A Storm Up Ahead


Reposted from Sunny Skyz

My husband Bill was driving out west. He kept hearing on the radio that there were several tornado’s spotted. As he drove he could see what looked like a tornado behind him. He put the pedal to the metal and tried to outrun it.

Wouldn’t you know he looked at the fuel gauge. He had no choice but to stop for fuel. Of all times, when he didn’t want to stop, he had to.

As he started out once again and got a few miles down the highway, he had an eye opening experience. Trees were cut off. Debris was all over the road. It looked like a tornado had hit this area hard, because it had.

Bill knew if he hadn’t stopped for fuel he would have been right in the middle of this tornado.

Some times you are delayed where you are because God knows there’s a storm where you’re headed. Be grateful!

This was so true for Bill this day.

I Chose to Sing


Reposted from Sunny Skyz

God loves us all so much and He speaks to us in more ways than we can imagine. Just the other day I was driving my son to the part-time job he has at a sheltered workshop for the disabled. The sky was a dark grey. A cold rain was pouring down. The world seemed silent and sad with both people and animals taking shelter from the storm. I turned on the car radio for a little music to lift my spirits. When I did, however, Karen Carpenter’s sweet, haunting voice came out singing “Rainy days and Mondays always get me down.” I turned the radio back off. That was not the song I wanted to hear on such a gloomy day. Still, the song kept playing in my head as the showers continued throughout the day.

Singing_3Later that afternoon I was walking out of the bathroom when I saw my son turn the television on. A classic movie was playing and suddenly I heard these musical tones coming from Gene Kelly’s voice: “I’m singing in the rain, just singing in the rain. What a glorious feeling. I’m happy again. I’m laughing at the clouds so dark up above. The sun’s in my heart and I’m ready for love.”

In that moment I saw that God in His loving-kindness had reminded me once again that all of life is a choice, a choice to love. Rains and problems will always come. We can let them get us down or we can choose to sing. We can let the showers soak our souls or we can use them to help our souls to grow. We can allow the darkness to depress us or we can use it to awaken the sunshine and love in our hearts.

What are you going to do when the rains of life fall down upon you? I for one choose to sing. I choose to sing with all the love God has put in my heart. I choose to share my sunshine even on the darkest days and never let my music die within me. May you do the same.

From a Crutch to the Cross


Reposted from Radical Mentoring

As men, we so often walk around leaning on a crutch, an outward sign of our broken inward condition, that it can become our identity if left unaddressed. In my early teens, I lost my dad to a tragic accident. After the accident, I began to carry it as my crutch and operate in two different worlds. I began a pattern of poor decisions by spending time with the wrong crowd and putting myself in the wrong places. But I also knew better and kept close with a group of friends in the ‘good crowd’ – friends who attended church, loved me deeply and wanted the best for me. And if either crowd discovered me, I would just point to my crutch and they would understand.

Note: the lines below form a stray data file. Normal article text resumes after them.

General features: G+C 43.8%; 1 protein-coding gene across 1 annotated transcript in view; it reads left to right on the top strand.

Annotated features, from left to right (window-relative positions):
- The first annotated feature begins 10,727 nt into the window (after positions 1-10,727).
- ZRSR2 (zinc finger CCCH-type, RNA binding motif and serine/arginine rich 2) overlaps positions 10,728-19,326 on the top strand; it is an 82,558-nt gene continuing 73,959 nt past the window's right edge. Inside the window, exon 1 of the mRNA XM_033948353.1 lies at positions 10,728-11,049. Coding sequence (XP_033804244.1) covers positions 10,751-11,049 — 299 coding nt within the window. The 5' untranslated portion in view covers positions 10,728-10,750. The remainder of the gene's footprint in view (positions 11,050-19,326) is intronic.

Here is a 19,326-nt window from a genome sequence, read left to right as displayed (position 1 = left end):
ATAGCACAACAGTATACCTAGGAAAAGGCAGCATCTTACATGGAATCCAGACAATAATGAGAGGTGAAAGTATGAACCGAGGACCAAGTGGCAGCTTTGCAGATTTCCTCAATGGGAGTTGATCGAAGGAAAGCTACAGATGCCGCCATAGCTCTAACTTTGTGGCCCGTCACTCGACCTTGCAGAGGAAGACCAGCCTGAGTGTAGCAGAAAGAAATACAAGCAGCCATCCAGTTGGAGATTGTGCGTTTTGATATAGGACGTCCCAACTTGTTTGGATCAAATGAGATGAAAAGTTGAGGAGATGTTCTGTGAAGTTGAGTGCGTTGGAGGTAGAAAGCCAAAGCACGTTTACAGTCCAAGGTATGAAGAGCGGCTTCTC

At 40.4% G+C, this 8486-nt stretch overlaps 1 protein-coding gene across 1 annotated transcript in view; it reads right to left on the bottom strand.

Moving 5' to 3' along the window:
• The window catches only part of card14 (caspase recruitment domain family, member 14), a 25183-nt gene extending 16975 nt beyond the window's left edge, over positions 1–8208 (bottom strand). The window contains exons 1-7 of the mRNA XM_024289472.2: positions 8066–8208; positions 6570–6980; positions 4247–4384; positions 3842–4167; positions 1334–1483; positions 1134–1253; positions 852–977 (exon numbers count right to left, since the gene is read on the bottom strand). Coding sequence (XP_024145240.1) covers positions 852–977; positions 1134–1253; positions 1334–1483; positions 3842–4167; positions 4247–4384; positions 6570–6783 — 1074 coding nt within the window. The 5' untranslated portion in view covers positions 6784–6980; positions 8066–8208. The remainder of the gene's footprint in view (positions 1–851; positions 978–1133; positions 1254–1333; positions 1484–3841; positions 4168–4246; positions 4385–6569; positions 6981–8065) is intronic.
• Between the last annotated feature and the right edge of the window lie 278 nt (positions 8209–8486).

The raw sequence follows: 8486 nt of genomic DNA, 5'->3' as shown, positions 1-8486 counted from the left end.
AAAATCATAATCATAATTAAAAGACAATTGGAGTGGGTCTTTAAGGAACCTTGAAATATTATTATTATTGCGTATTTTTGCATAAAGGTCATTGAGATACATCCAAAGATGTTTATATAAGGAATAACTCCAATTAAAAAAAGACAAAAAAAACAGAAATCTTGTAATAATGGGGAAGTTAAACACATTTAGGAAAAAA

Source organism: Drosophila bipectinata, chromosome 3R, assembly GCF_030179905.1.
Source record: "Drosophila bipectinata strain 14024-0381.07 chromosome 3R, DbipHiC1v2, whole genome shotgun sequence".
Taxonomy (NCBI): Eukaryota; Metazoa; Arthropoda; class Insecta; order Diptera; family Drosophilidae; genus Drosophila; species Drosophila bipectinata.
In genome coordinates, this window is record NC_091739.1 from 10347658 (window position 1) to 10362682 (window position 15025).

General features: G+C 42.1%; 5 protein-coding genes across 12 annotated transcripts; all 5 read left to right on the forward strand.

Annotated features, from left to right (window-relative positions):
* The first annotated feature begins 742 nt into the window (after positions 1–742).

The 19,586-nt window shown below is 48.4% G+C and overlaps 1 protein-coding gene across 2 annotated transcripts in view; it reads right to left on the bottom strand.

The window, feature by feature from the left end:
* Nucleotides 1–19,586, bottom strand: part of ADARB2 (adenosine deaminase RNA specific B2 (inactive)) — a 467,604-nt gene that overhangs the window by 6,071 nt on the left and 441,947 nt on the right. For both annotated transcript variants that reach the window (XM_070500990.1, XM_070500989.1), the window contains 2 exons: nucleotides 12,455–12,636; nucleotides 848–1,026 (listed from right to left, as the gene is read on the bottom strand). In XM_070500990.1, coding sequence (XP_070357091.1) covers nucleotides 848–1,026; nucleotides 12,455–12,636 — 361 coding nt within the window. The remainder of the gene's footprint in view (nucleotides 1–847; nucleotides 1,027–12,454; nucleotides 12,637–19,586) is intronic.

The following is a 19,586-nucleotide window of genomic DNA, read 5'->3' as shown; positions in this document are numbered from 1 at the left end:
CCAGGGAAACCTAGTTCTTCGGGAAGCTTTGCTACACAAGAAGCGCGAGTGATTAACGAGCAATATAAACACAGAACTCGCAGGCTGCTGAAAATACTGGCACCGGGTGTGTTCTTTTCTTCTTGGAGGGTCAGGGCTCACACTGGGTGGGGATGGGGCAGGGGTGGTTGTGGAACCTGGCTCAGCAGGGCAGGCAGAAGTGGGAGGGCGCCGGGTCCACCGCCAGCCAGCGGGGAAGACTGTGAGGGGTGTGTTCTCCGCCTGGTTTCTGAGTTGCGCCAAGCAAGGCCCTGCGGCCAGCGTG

In my late 20’s, I met a man who was all-in for Jesus and had a story to tell. He helped me realize how distorted my view of God was and how tired I had become from years leaning on my crutch. It was a game-changing moment. In more recent years, when I found myself in a cloud of depression, the same man reminded me of my true identity in Christ.

I don’t know what your crutch is but I can make a few guesses . . .

If she weren’t so ______, then I wouldn’t have to stare at the computer screen or spend time with that girl at the office.
If my dad hadn’t been ______, then I wouldn’t have to work so late or travel so much.
If my boss didn’t ______, then I wouldn’t have to go behind his back.
If my parents had been better at ______.
Your crutch doesn’t have to come from a place of pain either . . .

Once I get this next promotion, then I will ______.
After we get the new house, then we can ______.
If left unaddressed, over time our crutch becomes our identity. We begin to make our decisions through the distorted lens of our individual brokenness.

Think about about Nicodemus. He was well educated, had high social status and a position of power – those became his crutch. Why did he visit Jesus at night? Curiosity . . . who is this man making these claims? Shame . . . if anyone knew what I was doing? Desperation . . . I’m tired and out of options?

Or how about the prodigal son in Jesus’ parable? Limping home leaning on his crutch, preparing a laundry list of excuses and willing to accept any punishment because it was a better option than his current position. Only he found his dad running to greet him and celebrate his return.

In The Cure, John Lynch uses the analogy of the mask instead of the crutch. He says, “Daring to trust who Christ says I am, who He says He is in me, even when I feel I least deserve it and the old shame sweeps over me. This is the only way to keep the mask off to keep feeling the cool breeze on my face.”